Maximize security settings protecting your inbox: Enterprises can configure their mail systems to flag messages sent from external parties. Enable notifications for when mail senders are not verified. Block senders with identities you cannot independently confirm and report their mails as phishing or spam in email apps. Set up strong authentication: Make email harder to compromise by turning on multifactor authentication, which requires a code, PIN, or fingerprint to log in as well as your password. MFA-enabled accounts are more resistant to the risk of compromised credentials and brute-force login attempts, regardless of address space attackers use. Train employees to spot warning signs: Educate employees to spot fraudulent and other malicious emails, such as a mismatch in domain and email addresses, and the risk and cost associated with successful BEC attacks.


Although threat actors have created specialized tools to facilitate BEC, including phishing kits and lists of verified email addresses targeting C-Suite leaders, accounts payable leads and other specific roles, enterprises can employ methods to pre-empt attacks and mitigate risk.


For example, a domain-based message authentication, reporting, and conformance (DMARC) policy of “reject” provides the strongest protection against spoofed email, ensuring that unauthenticated messages are rejected at the mail server, even before delivery. Additionally, DMARC reports provide a mechanism for an organization to be made aware of the source of an apparent forgery, information that they would not normally receive.


Although organizations are a few years into managing fully remote or hybrid workforces, rethinking security awareness in the hybrid work era is still needed. Because employees are working with more vendors and contractors, thereby receiving more “first seen” emails, it’s imperative to be conscious of what these changes in work rhythms and correspondence mean for your attack surface.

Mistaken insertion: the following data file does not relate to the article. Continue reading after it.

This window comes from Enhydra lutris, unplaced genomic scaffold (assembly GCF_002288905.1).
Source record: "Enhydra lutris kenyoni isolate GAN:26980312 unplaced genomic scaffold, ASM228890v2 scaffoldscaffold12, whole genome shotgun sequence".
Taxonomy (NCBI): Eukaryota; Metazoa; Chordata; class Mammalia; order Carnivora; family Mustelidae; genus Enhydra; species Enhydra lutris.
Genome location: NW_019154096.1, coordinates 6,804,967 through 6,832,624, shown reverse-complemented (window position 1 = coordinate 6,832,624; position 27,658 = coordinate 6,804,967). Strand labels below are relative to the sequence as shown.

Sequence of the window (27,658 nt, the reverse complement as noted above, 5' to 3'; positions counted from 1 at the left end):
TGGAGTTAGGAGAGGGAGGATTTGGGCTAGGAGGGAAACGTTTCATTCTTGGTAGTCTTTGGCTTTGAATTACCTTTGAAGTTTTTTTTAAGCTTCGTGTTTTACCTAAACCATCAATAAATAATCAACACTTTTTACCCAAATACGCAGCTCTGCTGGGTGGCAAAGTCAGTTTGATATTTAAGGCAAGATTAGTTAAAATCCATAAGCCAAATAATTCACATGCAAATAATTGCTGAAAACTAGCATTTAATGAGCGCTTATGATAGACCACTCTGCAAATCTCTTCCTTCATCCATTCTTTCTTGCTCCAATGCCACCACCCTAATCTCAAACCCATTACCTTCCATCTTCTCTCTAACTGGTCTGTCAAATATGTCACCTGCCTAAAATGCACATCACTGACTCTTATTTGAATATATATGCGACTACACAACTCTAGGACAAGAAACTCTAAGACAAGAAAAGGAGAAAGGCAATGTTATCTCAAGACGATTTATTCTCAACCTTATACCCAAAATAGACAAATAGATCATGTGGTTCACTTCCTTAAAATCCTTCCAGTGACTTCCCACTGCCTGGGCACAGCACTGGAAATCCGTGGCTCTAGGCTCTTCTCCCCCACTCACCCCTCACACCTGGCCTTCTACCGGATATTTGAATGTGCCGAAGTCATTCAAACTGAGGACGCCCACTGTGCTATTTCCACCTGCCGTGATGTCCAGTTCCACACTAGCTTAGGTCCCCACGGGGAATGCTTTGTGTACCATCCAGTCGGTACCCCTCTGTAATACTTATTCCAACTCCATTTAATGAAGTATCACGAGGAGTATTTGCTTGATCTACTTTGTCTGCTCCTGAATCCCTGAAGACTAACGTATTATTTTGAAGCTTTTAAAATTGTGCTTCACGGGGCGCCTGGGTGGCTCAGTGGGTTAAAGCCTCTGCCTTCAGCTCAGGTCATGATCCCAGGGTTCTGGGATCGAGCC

Threat actors’ BEC attempts can take many forms – including phone calls, text messages, emails, or social media messages. Spoofing authentication request messages and impersonating individuals and companies are also common tactics.


A good first defensive step is strengthening policies for accounting, internal controls, payroll, or human resource departments on how to respond when requests or notifications of changes regarding payment instruments, banking or wire transfers are received. Taking a step back to sideline requests that suspiciously do not follow policies, or contacting a requesting entity through its legitimate site and representatives, can save organizations from staggering losses.

BEC attacks offer a great example of why cyber risk needs to be addressed in a cross-functional way with executives and leaders, finance employees, human resource managers and others with access to employee records like Social Security numbers, tax statements, contact info, and schedules, at the table alongside IT, compliance, and cyber risk officers.


Recommendations: Use a secure e-mail solution: Today’s email cloud platforms use AI capabilities like machine learning to enhance defenses, adding advanced phishing protection and suspicious forwarding detection. Cloud apps for email and productivity also offer the advantages of continuous, automatic software updates and centralized management of security policies. Secure identities to prohibit lateral movement: Protecting identities is a key pillar to combating BEC. Control access to apps and data with Zero Trust and automated identity governance. At Impress Computers we now offer Graphus Advanced Ai protection for all of our clients.


Adopt a secure payment platform: Consider switching from emailed invoices to a system specifically designed to authenticate payments. Hit pause and use a phone call to verify financial transactions: A quick phone conversation to confirm something is legitimate is well worth the time, instead of assuming with a quick reply or click, which could lead to theft. Establish policies and expectations reminding employees it’s important to contact organizations or individuals directly—and not use information supplied in suspect messages—to double-check financial and other requests. Learn more about BEC and Iranian threat actors with insights from Simeon Kakpovi, Senior Threat Intelligence Analyst.